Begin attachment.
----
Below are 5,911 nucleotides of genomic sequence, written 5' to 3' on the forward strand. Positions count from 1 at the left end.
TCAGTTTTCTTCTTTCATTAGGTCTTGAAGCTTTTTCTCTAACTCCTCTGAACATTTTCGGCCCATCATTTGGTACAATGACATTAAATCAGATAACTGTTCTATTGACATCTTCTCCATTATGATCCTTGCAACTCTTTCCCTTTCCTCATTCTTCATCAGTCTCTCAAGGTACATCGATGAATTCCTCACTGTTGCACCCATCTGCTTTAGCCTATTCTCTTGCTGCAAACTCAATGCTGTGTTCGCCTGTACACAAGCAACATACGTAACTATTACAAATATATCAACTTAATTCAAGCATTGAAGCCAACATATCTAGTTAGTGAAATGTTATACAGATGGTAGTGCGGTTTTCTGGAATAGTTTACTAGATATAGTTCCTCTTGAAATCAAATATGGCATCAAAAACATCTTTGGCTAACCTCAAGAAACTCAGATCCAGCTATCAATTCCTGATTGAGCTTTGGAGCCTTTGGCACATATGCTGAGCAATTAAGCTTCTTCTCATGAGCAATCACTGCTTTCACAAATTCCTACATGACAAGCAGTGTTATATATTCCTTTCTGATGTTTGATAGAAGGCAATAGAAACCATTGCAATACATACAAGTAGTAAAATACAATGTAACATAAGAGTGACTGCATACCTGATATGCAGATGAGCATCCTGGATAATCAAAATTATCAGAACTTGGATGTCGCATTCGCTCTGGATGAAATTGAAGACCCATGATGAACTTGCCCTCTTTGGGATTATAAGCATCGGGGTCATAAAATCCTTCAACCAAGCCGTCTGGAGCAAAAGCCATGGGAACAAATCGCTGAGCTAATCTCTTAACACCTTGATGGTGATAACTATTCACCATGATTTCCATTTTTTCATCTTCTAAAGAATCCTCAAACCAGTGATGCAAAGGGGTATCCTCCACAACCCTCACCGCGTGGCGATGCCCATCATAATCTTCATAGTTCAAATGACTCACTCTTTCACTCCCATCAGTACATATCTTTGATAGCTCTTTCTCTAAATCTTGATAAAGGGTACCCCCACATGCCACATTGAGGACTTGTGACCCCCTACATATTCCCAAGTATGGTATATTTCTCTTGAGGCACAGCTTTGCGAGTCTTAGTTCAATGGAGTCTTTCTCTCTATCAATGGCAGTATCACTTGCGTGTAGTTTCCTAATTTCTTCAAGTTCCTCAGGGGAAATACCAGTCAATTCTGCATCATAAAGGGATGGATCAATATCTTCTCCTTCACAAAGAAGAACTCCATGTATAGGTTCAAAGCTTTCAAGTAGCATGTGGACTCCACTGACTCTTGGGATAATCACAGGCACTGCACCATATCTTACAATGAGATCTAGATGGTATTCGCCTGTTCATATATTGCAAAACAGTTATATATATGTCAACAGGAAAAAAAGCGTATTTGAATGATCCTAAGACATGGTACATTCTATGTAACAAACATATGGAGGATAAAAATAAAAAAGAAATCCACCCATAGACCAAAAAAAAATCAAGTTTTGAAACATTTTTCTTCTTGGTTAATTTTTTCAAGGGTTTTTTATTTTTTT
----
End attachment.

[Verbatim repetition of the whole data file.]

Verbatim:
Below are 5,911 nucleotides of genomic sequence, written 5' to 3' on the forward strand. Positions count from 1 at the left end.
TCAGTTTTCTTCTTTCATTAGGTCTTGAAGCTTTTTCTCTAACTCCTCTGAACATTTTCGGCCCATCATTTGGTACAATGACATTAAATCAGATAACTGTTCTATTGACATCTTCTCCATTATGATCCTTGCAACTCTTTCCCTTTCCTCATTCTTCATCAGTCTCTCAAGGTACATCGATGAATTCCTCACTGTTGCACCCATCTGCTTTAGCCTATTCTCTTGCTGCAAACTCAATGCTGTGTTCGCCTGTACACAAGCAACATACGTAACTATTACAAATATATCAACTTAATTCAAGCATTGAAGCCAACATATCTAGTTAGTGAAATGTTATACAGATGGTAGTGCGGTTTTCTGGAATAGTTTACTAGATATAGTTCCTCTTGAAATCAAATATGGCATCAAAAACATCTTTGGCTAACCTCAAGAAACTCAGATCCAGCTATCAATTCCTGATTGAGCTTTGGAGCCTTTGGCACATATGCTGAGCAATTAAGCTTCTTCTCATGAGCAATCACTGCTTTCACAAATTCCTACATGACAAGCAGTGTTATATATTCCTTTCTGATGTTTGATAGAAGGCAATAGAAACCATTGCAATACATACAAGTAGTAAAATACAATGTAACATAAGAGTGACTGCATACCTGATATGCAGATGAGCATCCTGGATAATCAAAATTATCAGAACTTGGATGTCGCATTCGCTCTGGATGAAATTGAAGACCCATGATGAACTTGCCCTCTTTGGGATTATAAGCATCGGGGTCATAAAATCCTTCAACCAAGCCGTCTGGAGCAAAAGCCATGGGAACAAATCGCTGAGCTAATCTCTTAACACCTTGATGGTGATAACTATTCACCATGATTTCCATTTTTTCATCTTCTAAAGAATCCTCAAACCAGTGATGCAAAGGGGTATCCTCCACAACCCTCACCGCGTGGCGATGCCCATCATAATCTTCATAGTTCAAATGACTCACTCTTTCACTCCCATCAGTACATATCTTTGATAGCTCTTTCTCTAAATCTTGATAAAGGGTACCCCCACATGCCACATTGAGGACTTGTGACCCCCTACATATTCCCAAGTATGGTATATTTCTCTTGAGGCACAGCTTTGCGAGTCTTAGTTCAATGGAGTCTTTCTCTCTATCAATGGCAGTATCACTTGCGTGTAGTTTCCTAATTTCTTCAAGTTCCTCAGGGGAAATACCAGTCAATTCTGCATCATAAAGGGATGGATCAATATCTTCTCCTTCACAAAGAAGAACTCCATGTATAGGTTCAAAGCTTTCAAGTAGCATGTGGACTCCACTGACTCTTGGGATAATCACAGGCACTGCACCATATCTTACAATGAGATCTAGATGGTATTCGCCTGTTCATATATTGCAAAACAGTTATATATATGTCAACAGGAAAAAAAGCGTATTTGAATGATCCTAAGACATGGTACATTCTATGTAACAAACATATGGAGGATAAAAATAAAAAAGAAATCCACCCATAGACCAAAAAAAAATCAAGTTTTGAAACATTTTTCTTCTTGGTTAATTTTTTCAAGGGTTTTTTATTTTTTT